United States: Not Settling For Less: The EEOC’s Latest Challenge To Employee Releases

Last Updated: February 19 2014
Article by Dennis P. Duffy

The Equal Employment Opportunity Commission ("EEOC") recently filed a "pattern or practice" lawsuit against CVS Pharmacy, Inc., alleging that CVS uses an "overbroad, misleading and unenforceable Separation Agreement" that deters its employees from filing EEOC charges and interferes with employees' ability to communicate with the EEOC and state fair employment practice agencies.

According to the Complaint, the EEOC is targeting six clauses in the "five-page single spaced" Separation Agreement which it contends interfere with employee rights under Title VII:

Cooperation:  The Employee must promptly notify CVS's General Counsel by telephone and in writing if he/she "'receives, a subpoena, deposition notice, interview request, or another inquiry, process or order relating to any . . . administrative investigation . . . or other legal matter relating to the Corporation from any investigator. . . .'" (emphasis in Complaint)

Non-Disparagement:  The Employee agrees not to "'make any statements that disparage the business or reputation of the Corporation, and/or any officer, director, or employee of the Corporation.'"

Non-Disclosure of Confidential Information:  The Employee agrees not to disclose Confidential Information "'without the prior written authorization of CVS,'" where Confidential Information is defined to include CVS personnel information and information concerning affirmative action plans.

General Release of Claims:  The Employee releases all "'charges'" and "'includ[ing] . . . any claim of unlawful discrimination of any kind. . . .'" (emphasis in Complaint).

No Pending Actions; Covenant Not to Sue:  The Employee "'represents that as of the date Employee signs the Agreement, Employee has not filed,'" among other things, "'any complaint'" in any "'agency,'" and agrees not to file "'any action, lawsuit, complaint or proceeding,'" and "'agrees to promptly reimburse the Company for any legal fees that the Company incurs as a result of any breach'" of this provision. (emphasis in Complaint).

The No Pending Actions clause contained a disclaimer addressing the possibility that the Agreement might be read to bar the employee's right to cooperate with the EEOC:

"'Nothing in this paragraph is intended to or shall interfere with Employee's right to participate in a proceeding with any appropriate federal, state or local government agency enforcing discrimination laws, nor shall this Agreement prohibit Employee from cooperating with any such agency in its investigation.'"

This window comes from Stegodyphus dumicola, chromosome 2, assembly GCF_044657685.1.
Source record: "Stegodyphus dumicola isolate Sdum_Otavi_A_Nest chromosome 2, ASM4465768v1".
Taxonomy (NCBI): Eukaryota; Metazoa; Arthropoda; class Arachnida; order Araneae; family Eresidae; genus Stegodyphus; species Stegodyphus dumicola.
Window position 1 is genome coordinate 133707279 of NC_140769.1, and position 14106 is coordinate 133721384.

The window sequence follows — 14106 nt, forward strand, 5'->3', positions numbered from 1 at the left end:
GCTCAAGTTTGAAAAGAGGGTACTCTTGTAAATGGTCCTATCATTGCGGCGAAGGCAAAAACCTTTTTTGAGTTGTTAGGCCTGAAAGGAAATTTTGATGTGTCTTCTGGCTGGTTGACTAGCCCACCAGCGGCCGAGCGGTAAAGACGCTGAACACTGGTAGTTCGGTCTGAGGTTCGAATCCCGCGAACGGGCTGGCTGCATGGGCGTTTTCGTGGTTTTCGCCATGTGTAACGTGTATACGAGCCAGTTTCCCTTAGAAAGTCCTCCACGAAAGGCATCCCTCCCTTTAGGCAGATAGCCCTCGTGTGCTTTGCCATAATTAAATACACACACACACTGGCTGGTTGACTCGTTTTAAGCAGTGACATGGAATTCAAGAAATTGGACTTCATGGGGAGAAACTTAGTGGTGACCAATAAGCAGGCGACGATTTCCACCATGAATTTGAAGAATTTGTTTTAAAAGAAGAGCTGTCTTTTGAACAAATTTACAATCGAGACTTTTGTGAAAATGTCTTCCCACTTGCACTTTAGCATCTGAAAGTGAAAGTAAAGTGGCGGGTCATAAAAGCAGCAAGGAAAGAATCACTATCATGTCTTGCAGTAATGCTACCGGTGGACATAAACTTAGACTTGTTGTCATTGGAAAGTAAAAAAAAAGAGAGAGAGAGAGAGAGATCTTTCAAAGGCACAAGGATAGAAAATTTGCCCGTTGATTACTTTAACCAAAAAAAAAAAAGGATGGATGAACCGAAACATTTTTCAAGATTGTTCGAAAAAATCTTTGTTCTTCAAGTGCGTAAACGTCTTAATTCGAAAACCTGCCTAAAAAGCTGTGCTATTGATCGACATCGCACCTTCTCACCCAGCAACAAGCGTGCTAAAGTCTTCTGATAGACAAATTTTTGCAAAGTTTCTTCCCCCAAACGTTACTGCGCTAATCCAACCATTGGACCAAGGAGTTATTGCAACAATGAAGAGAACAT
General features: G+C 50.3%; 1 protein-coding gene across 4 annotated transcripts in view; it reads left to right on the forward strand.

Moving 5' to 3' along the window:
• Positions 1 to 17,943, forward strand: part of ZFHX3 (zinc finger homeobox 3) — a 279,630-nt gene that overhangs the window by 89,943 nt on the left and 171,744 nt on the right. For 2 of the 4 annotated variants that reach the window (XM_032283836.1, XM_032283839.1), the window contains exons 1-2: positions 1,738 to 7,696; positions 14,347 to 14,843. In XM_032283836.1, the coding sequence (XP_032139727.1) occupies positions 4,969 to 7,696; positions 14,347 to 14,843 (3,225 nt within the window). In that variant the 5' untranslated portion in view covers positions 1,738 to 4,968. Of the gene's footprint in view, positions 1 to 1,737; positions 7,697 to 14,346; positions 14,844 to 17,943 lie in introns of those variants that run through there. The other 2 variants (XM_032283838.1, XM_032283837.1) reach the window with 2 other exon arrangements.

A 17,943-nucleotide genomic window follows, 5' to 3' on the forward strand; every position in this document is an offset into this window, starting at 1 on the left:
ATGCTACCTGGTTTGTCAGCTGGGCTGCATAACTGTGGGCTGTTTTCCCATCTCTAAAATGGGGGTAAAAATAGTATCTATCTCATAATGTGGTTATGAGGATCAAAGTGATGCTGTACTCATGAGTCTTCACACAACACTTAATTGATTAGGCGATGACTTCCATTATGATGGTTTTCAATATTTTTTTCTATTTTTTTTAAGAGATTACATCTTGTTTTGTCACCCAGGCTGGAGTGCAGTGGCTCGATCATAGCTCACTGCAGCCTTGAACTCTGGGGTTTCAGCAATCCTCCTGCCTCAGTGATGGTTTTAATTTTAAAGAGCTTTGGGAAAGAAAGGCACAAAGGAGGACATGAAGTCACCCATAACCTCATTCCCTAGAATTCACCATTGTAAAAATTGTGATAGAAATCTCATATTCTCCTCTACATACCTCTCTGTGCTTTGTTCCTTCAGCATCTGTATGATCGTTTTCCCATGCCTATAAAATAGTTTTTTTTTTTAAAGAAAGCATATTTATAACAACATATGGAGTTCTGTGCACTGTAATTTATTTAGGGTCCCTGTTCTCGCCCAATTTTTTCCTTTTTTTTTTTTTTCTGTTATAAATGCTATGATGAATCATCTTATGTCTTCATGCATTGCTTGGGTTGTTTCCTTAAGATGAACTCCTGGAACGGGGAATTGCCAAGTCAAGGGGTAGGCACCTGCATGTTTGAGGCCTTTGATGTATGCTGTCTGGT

However, according to the EEOC, this disclaimer does not save the Agreement because it was only a single sentence in the Covenant Not to Sue section and not repeated in the Cooperation, Non-Disparagement, and other clauses of the Agreement which contained limitations on the Employee.

Remedies:  In the event that a court issues an injunction against the Employee or "'awards CVS any damages due to Employee's breach'" of the Agreement, "'Employee agrees to promptly reimburse the Company for all reasonable attorneys [sic] fees incurred by CVS. . . .'"

The CVS lawsuit is part of the EEOC's ongoing attack on what it deems overbroad waivers sought by employers.  As far back as 1997 in its Enforcement Guidance, the EEOC warned employers about expansive language in releases that employees could interpret as barring their right to file a charge or cooperate with the EEOC.  Since then, the EEOC has filed several suits challenging the language of specific employer agreements that it considers overbroad.

Regardless of the outcome in the CVS lawsuit, the EEOC can be expected to continue its proactive drive to eliminate expansive release language.  Because the challenged clauses in the CVS agreement are similar to standard language likely found in separation agreements and release forms that employers around the country use, employers should review these documents to anticipate the kind of language parsing the EEOC is employing in the CVS case.  To this end, employers should be particularly cautious of broad language that might be interpreted as limiting access to the EEOC.  If broad release and confidentiality language is used, consider a free-standing disclaimer, clearly specifying that the entire agreement (including the confidentiality and other potentially problematic clauses) is not intended to interfere with an employee's access to the EEOC.  For example, an employer could include the following explicit disclaimer language:

Nothing in this Agreement shall be construed to prohibit you from filing a charge with or participating in any investigation or proceeding conducted by the EEOC or a comparable state or local agency.  Notwithstanding the foregoing, you agree to waive your right to recover monetary damages in any charge, complaint, or lawsuit filed by you or anyone else on your behalf.

The covenant not to sue, confidentiality, and non-disparagement provisions should either specifically refer to the separate disclaimer language (i.e., "except as provided in Section ___ below . . .") or repeat the disclaimer language in full.  Careful drafting will help ensure that the employer gets the benefit of the bargain (avoiding litigation with its departing employee) without triggering litigation with the EEOC over its meaning.

The content of this article is intended to provide a general guide to the subject matter. Specialist advice should be sought about your specific circumstances.

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